The concept of a mitral isthmus was first described during the observation of intra-atrial conduction block during ablation of left lateral accessory pathways.3 In their study, Luria et al noted that ablation in the region between the left inferior pulmonary vein and mitral annulus caused conduction block in 6.9% of their 159 ablation procedures.3 The block was manifest as a change in the CS activation during ongoing orthodromic reciprocating tachycardia. Before block, the CS activation proceeded from distal to proximal. After block in the mitral isthmus, the activation in the CS changed from proximal to distal. The investigators described this mitral isthmus as analogous to the isthmus in the RA that is targeted during ablation of typical, CTI-dependent atrial flutter. The CTI isthmus lies between the tricuspid valve annulus and inferior vena cava. Luria et al hypothesized that there would be utility in ablating the mitral isthmus for AF and atypical atrial flutter.3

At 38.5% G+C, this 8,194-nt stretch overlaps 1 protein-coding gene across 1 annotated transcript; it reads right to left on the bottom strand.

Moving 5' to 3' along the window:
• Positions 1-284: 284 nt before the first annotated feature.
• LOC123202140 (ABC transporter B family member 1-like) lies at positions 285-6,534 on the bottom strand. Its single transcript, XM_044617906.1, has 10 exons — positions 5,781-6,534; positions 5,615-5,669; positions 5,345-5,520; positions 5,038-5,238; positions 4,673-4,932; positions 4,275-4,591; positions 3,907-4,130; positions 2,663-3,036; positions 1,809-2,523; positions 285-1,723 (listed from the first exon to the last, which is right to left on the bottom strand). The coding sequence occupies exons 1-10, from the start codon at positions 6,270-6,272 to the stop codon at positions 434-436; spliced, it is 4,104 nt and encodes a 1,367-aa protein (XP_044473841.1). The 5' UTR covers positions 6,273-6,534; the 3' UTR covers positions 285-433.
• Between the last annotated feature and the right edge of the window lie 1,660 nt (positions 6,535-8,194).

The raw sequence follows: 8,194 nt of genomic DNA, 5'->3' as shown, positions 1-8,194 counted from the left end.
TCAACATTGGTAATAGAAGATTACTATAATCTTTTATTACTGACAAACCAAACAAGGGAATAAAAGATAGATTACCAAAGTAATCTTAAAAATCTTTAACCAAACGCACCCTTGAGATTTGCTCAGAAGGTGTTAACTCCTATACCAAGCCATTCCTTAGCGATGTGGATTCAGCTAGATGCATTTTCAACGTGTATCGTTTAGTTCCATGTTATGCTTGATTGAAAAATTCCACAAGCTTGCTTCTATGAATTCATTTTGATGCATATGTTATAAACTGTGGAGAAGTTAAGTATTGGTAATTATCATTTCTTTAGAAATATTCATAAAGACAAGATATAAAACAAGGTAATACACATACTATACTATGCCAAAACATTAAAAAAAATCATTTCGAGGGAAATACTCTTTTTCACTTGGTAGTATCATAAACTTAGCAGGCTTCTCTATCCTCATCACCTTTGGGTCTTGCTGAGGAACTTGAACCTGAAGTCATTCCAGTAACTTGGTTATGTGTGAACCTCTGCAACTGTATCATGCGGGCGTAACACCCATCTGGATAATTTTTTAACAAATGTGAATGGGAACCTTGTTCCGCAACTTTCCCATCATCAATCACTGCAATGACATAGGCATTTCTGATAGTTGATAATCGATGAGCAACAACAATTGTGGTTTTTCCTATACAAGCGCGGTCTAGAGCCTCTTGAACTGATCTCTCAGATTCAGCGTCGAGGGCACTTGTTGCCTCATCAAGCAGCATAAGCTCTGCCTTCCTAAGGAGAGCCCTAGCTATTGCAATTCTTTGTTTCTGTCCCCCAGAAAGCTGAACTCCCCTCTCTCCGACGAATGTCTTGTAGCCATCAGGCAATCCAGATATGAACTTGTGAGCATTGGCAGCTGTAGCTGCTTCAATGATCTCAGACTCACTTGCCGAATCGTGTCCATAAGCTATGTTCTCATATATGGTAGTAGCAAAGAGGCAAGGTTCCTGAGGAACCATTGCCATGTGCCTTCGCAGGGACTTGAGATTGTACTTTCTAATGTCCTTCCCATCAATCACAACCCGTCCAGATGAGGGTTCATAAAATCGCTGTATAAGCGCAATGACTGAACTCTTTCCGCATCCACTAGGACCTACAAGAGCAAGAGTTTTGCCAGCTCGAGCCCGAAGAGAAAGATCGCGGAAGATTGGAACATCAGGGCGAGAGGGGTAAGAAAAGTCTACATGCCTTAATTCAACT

Ablation to obtain mitral isthmus block has subsequently and conventionally been performed by creating a line of block along the PMI between the mitral annulus and the left inferior pulmonary vein.4 To obtain bidirectional block, this procedure often requires additional epicardial ablation within the CS, which may increase the risk of complications such as left circumflex coronary artery injury.5 An alternative technique, named the “modified anterior line,” was described in 2010.6 Tzeis et al created lines of block from the anterolateral mitral annulus to the left superior pulmonary vein, medial to the LAA, which avoided the need for CS/epicardial ablation. In most of the cases in their series, bidirectional block was demonstrated with pacing medial and lateral to the line using the ablation catheter and following CS activation. This strategy was successful in achieving bidirectional block in 86% of patients in the study.6 Rare risks of ablation in this part of the LA are injury to the left circumflex artery and the artery to the sinus node.

Vein of Marshall and Vein of Marshall Ablation